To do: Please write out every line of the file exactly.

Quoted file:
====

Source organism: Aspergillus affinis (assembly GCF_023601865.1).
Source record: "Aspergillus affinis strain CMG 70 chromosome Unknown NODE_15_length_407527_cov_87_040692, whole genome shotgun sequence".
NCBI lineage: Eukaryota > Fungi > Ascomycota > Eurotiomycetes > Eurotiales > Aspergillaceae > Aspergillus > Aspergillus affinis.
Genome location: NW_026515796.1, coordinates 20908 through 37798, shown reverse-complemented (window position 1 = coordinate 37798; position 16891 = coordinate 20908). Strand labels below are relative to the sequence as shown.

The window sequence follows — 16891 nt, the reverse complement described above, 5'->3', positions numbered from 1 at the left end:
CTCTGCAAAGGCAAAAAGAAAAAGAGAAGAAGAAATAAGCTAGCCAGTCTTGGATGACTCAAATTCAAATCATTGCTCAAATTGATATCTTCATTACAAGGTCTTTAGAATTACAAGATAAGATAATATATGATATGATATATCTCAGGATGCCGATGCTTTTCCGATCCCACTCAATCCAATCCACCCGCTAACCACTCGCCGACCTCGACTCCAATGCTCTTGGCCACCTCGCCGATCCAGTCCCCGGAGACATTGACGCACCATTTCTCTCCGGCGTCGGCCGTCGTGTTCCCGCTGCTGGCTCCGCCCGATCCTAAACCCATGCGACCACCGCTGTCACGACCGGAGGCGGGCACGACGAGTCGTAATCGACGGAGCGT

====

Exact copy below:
Source organism: Aspergillus affinis (assembly GCF_023601865.1).
Source record: "Aspergillus affinis strain CMG 70 chromosome Unknown NODE_15_length_407527_cov_87_040692, whole genome shotgun sequence".
NCBI lineage: Eukaryota > Fungi > Ascomycota > Eurotiomycetes > Eurotiales > Aspergillaceae > Aspergillus > Aspergillus affinis.
Genome location: NW_026515796.1, coordinates 20908 through 37798, shown reverse-complemented (window position 1 = coordinate 37798; position 16891 = coordinate 20908). Strand labels below are relative to the sequence as shown.

The window sequence follows — 16891 nt, the reverse complement described above, 5'->3', positions numbered from 1 at the left end:
CTCTGCAAAGGCAAAAAGAAAAAGAGAAGAAGAAATAAGCTAGCCAGTCTTGGATGACTCAAATTCAAATCATTGCTCAAATTGATATCTTCATTACAAGGTCTTTAGAATTACAAGATAAGATAATATATGATATGATATATCTCAGGATGCCGATGCTTTTCCGATCCCACTCAATCCAATCCACCCGCTAACCACTCGCCGACCTCGACTCCAATGCTCTTGGCCACCTCGCCGATCCAGTCCCCGGAGACATTGACGCACCATTTCTCTCCGGCGTCGGCCGTCGTGTTCCCGCTGCTGGCTCCGCCCGATCCTAAACCCATGCGACCACCGCTGTCACGACCGGAGGCGGGCACGACGAGTCGTAATCGACGGAGCGT